5 things to know about Tuesday's presidential election in Syria

Syria's first multicandidate presidential elections in decades is being touted by President Bashar Assad's government as measuring Syrians' support for him after three years of civil war that has killed and wounded tens of thousands of people, displaced millions of others and destroyed parts of the country.

Assad, whose family has led Syria for more than 40 years and whose dictatorial ways sparked the Arab Spring-inspired uprising against him in March 2011, is all but certain to win a third, seven-year term despite two other nominal candidates.

Here are five things to know about the election:


The election is an indication the civil war is likely to last a long time. Former U.N.-Arab League mediator Lakhdar Brahimi, who last month ended nearly two years of efforts to halt the conflict, had warned that Assad's re-election would ruin the only chance for a political dialogue that would lead to a peaceful transition of power. The government has presented the election as the solution to the conflict: If the people re-elect Assad, the fight should end; if he loses, he will gracefully step aside. In reality, the vote puts to rest any illusions that the man who has led Syria since 2000 has any intention of relinquishing power or compromising to reach a political solution. Rather, he appears emboldened by military victories in recent months that have strengthened his grip on power.


Voting will occur only in government-held territory. Hundreds of thousands of people live in areas that are either contested, held by rebels or blockaded by pro-government forces. Still, some balloting is expected in all major cities except for Raqqa in northeastern Syria, which is completely under the control of the al-Qaida-breakaway group Islamic State of Iraq and the Levant. Turnout is expected to be highest in government strongholds, including the capital of Damascus and the coastal provinces of Tartous and the Assad family's ancestral heartland of Lattakia. Voting also will be held in areas recently seized by the government, including central Homs province, but turnout is expected to be lower. Many may vote fearing retribution if they don't. In predominantly Kurdish areas in northeastern Syria, where the army still has some presence, polling stations will be open, although Kurdish parties have vowed a boycott.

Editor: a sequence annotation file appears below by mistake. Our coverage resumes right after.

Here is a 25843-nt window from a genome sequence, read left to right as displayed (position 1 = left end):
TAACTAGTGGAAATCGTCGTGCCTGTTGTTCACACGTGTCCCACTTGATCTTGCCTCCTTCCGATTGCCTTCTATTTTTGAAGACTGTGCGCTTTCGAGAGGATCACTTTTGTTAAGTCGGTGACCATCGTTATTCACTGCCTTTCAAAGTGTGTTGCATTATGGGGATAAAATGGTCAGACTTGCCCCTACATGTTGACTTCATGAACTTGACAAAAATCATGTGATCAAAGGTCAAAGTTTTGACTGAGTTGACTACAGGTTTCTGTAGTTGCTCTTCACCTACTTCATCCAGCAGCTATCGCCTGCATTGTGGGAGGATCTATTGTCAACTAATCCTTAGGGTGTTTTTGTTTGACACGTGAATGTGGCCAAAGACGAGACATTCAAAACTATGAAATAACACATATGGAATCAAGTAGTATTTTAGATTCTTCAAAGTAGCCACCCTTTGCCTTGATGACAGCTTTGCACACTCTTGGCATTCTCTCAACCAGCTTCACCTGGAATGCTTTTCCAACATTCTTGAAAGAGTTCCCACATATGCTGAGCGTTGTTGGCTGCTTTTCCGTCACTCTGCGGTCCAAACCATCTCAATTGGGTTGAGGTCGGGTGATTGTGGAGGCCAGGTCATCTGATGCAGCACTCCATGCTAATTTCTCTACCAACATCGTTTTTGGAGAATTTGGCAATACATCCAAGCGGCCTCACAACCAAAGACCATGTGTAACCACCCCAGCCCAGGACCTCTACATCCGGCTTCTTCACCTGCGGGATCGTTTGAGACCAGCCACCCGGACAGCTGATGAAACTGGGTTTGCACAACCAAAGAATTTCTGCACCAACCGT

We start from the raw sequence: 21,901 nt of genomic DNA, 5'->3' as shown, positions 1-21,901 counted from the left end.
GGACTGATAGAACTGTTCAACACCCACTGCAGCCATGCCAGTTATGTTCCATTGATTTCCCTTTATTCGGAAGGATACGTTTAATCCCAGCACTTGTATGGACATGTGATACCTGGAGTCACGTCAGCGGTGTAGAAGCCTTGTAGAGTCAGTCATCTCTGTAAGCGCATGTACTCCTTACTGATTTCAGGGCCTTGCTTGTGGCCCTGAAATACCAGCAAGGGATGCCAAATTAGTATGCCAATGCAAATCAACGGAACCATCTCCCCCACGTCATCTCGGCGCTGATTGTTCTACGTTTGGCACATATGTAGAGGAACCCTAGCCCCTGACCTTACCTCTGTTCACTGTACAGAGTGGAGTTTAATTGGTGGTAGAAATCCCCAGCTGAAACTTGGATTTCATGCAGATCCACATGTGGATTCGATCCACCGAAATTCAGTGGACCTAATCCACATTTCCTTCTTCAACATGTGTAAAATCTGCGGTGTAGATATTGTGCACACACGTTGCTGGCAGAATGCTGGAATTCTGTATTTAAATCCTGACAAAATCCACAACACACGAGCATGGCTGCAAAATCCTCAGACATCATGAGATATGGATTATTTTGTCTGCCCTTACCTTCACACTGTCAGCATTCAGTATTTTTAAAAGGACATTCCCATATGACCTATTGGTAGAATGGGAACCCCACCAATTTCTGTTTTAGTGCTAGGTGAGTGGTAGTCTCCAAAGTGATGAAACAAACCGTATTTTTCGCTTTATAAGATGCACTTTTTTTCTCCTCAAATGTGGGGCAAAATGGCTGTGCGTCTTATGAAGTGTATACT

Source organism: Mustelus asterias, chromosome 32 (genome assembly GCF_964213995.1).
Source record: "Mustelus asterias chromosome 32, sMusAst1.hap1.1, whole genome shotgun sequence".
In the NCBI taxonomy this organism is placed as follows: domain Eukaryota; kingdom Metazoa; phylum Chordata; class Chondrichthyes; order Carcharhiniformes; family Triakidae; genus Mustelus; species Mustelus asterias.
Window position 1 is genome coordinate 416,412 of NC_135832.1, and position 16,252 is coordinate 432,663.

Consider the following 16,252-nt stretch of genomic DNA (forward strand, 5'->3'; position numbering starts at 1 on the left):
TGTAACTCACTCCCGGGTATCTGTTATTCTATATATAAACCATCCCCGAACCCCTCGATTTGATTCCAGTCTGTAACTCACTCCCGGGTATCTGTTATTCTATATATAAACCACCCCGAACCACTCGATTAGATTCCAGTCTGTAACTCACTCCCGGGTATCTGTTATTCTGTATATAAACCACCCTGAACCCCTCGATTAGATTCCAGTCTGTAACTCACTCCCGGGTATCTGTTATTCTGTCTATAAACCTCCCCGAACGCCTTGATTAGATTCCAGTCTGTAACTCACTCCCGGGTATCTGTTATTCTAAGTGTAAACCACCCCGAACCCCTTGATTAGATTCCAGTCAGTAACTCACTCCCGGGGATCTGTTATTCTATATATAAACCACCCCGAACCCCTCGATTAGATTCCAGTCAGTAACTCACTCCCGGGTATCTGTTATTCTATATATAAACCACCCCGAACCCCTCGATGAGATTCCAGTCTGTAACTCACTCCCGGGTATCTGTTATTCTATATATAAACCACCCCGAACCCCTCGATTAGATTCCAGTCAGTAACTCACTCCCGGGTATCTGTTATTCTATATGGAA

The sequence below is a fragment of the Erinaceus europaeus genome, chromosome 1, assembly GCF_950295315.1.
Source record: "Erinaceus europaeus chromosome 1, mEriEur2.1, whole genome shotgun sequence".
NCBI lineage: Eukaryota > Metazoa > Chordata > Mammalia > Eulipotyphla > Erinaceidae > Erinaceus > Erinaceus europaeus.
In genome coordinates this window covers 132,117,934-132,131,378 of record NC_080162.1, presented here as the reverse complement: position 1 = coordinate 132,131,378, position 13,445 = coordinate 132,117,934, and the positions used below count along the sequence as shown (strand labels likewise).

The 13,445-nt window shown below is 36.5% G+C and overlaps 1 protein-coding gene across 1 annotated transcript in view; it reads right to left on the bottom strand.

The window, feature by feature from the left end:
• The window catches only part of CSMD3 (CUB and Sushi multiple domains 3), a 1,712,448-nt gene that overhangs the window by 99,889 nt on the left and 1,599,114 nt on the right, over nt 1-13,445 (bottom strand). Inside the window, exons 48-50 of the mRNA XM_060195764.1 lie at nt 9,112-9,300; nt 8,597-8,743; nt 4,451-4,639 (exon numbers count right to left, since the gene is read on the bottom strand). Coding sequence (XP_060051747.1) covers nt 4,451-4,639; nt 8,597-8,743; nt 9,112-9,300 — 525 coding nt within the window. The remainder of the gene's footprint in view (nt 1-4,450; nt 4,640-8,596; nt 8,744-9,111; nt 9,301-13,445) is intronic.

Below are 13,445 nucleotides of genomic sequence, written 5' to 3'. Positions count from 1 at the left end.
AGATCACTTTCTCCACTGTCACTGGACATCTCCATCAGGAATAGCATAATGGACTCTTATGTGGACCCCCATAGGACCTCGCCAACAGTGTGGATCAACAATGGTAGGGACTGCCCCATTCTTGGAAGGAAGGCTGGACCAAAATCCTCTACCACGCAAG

The main Western-backed opposition group, the Syrian National Coalition, is boycotting the vote. The group's president, Ahmad al-Jarba, has urged the international community to arm Syrian rebels, stressing that only a change in the balance of power would force Assad to negotiate a political solution. Any such assistance has not materialized. The opposition's Western and regional allies, including the U.S., Britain, France, Saudi Arabia and Turkey, have called the vote a farce. The so-called internal Syrian opposition groups seen as more lenient are also boycotting. Opposition fighters have warned they will try to disrupt the vote with attacks, causing thousands of people to flee government-held Syrian cities in recent days.


About 2.5 million Syrian refugees are scattered across neighboring countries. Most of them have been either excluded or are boycotting the balloting. Syrian authorities have said that only those who have entered neighboring countries legally could vote, effectively ruling out tens of thousands of refugees — mostly Assad opponents — who fled through unofficial border posts. Lebanon, a country that hosts more than 1 million refugees, has said that Syrian refugees registered with the U.N. will lose their refugee status if they return home to vote.


Despite government assertions the election could resolve the conflict, there's no indication it will halt the violence or mend a bitterly divided nation. Assad's re-election in itself is not expected to change much, particularly on the battlefield. If there is high voter turnout in government-controlled territory, Assad will be able to claim renewed legitimacy based on continued support from a significant section of the population. The vote will likely be seen as illegitimate abroad, but Assad has scoffed at the opinions of Western leaders anyway, relying instead on the continued, unwavering support of powerful allies Iran and Russia. He is likely to regard the vote as a green light for his military campaign to crush the insurgency while working on local truces and reconciliation to pacify rebel-held areas.